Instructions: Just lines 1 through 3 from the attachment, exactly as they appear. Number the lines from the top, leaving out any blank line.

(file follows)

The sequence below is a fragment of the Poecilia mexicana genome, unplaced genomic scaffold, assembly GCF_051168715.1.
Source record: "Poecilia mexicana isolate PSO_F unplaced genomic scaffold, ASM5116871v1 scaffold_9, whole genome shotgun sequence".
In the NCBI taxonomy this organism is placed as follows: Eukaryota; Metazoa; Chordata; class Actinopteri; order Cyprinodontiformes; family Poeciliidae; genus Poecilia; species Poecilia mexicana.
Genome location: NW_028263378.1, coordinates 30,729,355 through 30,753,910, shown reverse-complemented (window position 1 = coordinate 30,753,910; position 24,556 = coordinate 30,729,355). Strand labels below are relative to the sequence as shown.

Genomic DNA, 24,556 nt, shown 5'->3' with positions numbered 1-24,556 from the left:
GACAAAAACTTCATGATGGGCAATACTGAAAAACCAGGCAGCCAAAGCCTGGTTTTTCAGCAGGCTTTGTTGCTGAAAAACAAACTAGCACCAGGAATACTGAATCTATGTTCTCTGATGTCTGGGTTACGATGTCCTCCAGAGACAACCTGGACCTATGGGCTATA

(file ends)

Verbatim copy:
The sequence below is a fragment of the Poecilia mexicana genome, unplaced genomic scaffold, assembly GCF_051168715.1.
Source record: "Poecilia mexicana isolate PSO_F unplaced genomic scaffold, ASM5116871v1 scaffold_9, whole genome shotgun sequence".
In the NCBI taxonomy this organism is placed as follows: Eukaryota; Metazoa; Chordata; class Actinopteri; order Cyprinodontiformes; family Poeciliidae; genus Poecilia; species Poecilia mexicana.